استراتژی جهانی در صنعت تبلیغات بین المللی
|کد مقاله||سال انتشار||مقاله انگلیسی||ترجمه فارسی||تعداد کلمات|
|2094||2008||15 صفحه PDF||سفارش دهید||8080 کلمه|
Publisher : Elsevier - Science Direct (الزویر - ساینس دایرکت)
Journal : International Business Review, Volume 17, Issue 3, June 2008, Pages 235–249
The strategic behaviour of international advertising agencies is studied using Yip's global strategy framework. In most cases, firms seek broad international engagement to leverage agency advantage; the development of uniform international management systems has a high priority; and “responsive” advertising output is common. Many agencies have developed IT systems to facilitate international communication and integration, and significant uniformity of branding and positioning policy is the norm. However, uniform patterns of industry-specific behaviour are not evident in many of the areas investigated, with wide variance in agency strategy at the firm level. These differences indicate that factors such as firm resources and administrative heritage are frequently at least as important as the industry environment in affecting strategy in international markets. The behaviour identified is also generally consistent with an industry environment where market drivers are very important, with most agency clients demanding consistent performance and quality internationally, along with responsiveness. Yip's framework, which emphasises the impact of industry structure on firm conduct, is useful in indicating how the environment tends to drive some dimensions of strategy in a ‘characteristic’ direction. However, it is also evident that more account needs to be taken of ‘resource-based’ theory, and thus the impact of idiosyncratic firm resources, when seeking to understand strategic behaviour in the industry.
Research in the field of international advertising has focused primarily on standardisation and contextual issues (Douglas & Craig, 1992; Shoham & Albaum, 1994; Kotabe, 2001). Study of the overseas operations of advertising agencies is limited, with gaps in knowledge of international strategic and managerial behaviour. As a result, ‘we know remarkably little about how such international advertising agencies operate’ (Grein & Ducoffe, 1998, p.1). This study focuses on the global strategy of international advertising agencies operating in Britain. The conceptual framework developed by Yip (2003) and Yip (1992) is used to describe both strategic behaviour and its antecedents. When studying the factors affecting strategy, a distinction is made between the impact of the external industry environment and internal variables, such as firm resources. The analysis therefore makes a contribution to knowledge of the overseas operations of agencies and the debate on the impact of the environment versus idiosyncratic firm capabilities as antecedents to strategic behaviour.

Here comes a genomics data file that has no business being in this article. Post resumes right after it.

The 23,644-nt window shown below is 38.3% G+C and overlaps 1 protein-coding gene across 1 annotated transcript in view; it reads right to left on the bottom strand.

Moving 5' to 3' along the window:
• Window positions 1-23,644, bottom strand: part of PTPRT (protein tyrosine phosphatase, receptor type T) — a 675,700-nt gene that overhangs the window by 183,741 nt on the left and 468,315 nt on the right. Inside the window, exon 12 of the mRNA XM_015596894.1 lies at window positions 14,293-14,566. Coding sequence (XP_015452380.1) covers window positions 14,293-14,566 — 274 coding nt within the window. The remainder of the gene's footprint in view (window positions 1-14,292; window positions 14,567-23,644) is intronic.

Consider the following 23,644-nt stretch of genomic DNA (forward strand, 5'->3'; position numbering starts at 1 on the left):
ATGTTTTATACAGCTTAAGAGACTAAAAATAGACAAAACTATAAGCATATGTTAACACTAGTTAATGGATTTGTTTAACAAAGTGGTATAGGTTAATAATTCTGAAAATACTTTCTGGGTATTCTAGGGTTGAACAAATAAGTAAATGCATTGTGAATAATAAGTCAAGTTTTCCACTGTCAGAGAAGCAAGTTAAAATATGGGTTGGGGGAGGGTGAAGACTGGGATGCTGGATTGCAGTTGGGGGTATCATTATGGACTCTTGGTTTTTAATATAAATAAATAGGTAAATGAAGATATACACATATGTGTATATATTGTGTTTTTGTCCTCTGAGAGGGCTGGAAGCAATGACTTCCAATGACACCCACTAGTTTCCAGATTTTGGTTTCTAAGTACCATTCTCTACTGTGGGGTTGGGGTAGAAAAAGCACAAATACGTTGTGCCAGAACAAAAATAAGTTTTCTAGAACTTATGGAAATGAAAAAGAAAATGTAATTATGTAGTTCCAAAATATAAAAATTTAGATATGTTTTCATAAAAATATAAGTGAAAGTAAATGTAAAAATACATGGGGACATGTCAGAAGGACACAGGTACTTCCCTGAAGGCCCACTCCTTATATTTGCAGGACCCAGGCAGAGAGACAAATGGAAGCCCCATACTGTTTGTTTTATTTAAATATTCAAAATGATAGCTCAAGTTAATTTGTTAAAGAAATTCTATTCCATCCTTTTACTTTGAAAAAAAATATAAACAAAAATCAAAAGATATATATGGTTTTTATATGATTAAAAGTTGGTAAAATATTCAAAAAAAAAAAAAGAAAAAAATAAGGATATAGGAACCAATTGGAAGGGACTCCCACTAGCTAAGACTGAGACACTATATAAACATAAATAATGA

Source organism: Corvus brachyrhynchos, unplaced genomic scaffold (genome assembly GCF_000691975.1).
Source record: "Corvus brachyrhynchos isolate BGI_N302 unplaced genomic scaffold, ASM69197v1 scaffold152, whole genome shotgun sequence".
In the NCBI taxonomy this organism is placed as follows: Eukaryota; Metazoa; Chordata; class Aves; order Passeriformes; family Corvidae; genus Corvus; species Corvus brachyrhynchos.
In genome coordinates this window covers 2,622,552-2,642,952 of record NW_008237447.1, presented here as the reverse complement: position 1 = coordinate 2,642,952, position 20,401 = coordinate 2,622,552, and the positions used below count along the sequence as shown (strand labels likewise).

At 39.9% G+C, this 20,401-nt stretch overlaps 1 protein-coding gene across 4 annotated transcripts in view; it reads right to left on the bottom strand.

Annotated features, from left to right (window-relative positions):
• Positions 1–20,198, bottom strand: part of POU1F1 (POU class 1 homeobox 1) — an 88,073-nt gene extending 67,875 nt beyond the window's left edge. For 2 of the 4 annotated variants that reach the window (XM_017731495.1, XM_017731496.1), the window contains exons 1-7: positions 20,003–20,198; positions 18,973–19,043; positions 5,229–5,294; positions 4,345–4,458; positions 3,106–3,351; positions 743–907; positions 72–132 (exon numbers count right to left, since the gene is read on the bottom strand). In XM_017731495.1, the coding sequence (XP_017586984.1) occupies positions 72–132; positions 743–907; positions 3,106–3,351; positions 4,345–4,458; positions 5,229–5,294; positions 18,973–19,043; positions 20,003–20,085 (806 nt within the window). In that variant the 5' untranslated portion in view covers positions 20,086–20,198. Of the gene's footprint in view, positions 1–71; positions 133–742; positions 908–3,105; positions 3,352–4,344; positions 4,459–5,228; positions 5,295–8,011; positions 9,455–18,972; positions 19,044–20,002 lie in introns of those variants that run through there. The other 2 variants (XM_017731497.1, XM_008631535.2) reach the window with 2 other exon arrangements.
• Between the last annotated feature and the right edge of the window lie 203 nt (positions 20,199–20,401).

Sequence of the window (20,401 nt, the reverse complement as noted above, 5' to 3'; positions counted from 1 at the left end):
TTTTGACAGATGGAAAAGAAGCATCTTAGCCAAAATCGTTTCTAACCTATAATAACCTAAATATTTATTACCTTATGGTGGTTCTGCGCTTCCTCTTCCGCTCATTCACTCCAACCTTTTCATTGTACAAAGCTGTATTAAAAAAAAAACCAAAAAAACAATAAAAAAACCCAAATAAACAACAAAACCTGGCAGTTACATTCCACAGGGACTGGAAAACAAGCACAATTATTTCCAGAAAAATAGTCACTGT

نتیجه گیری انگلیسی
The research findings indicate that, at the firm level, there is considerable variation in the international strategies pursued by the survey firms. At the same time, ‘average’ behaviour aligned fairly well with the first four propositions. This is particularly the case regarding the dominant strategic thrust to establish broadly based overseas office networks. There is also evidence of common strategic directions in respect of the development and implementation of more internationally uniform management systems and procedures, and growing interest in developing IT systems and related processes to enhance communication and integration between the overseas offices. In the case of agency international marketing strategy, there is significant uniformity in the branding and positioning policies pursued overseas, but the development of standardised international advertising content is not a high priority in most of the agencies. It is also notable that although competition is strong in the industry, only one agency pursued an integrated international competitive strategy. In many policy areas there is little support for the notion of industry-specific patterns of strategic behaviour at the firm level. Thus, in respect of important dimensions of the product and services, global marketing and location levers, the behaviour of the individual agencies was often different from what was expected, with no single dominant pattern of strategic activity observed. It is also the case that strategy was frequently less ‘global’ than anticipated. This appears to be primarily due to the decentralisation of many advertising activities, and a need for agency ‘responsiveness’ in the industry as a result of the dominance of market forces over cost drivers.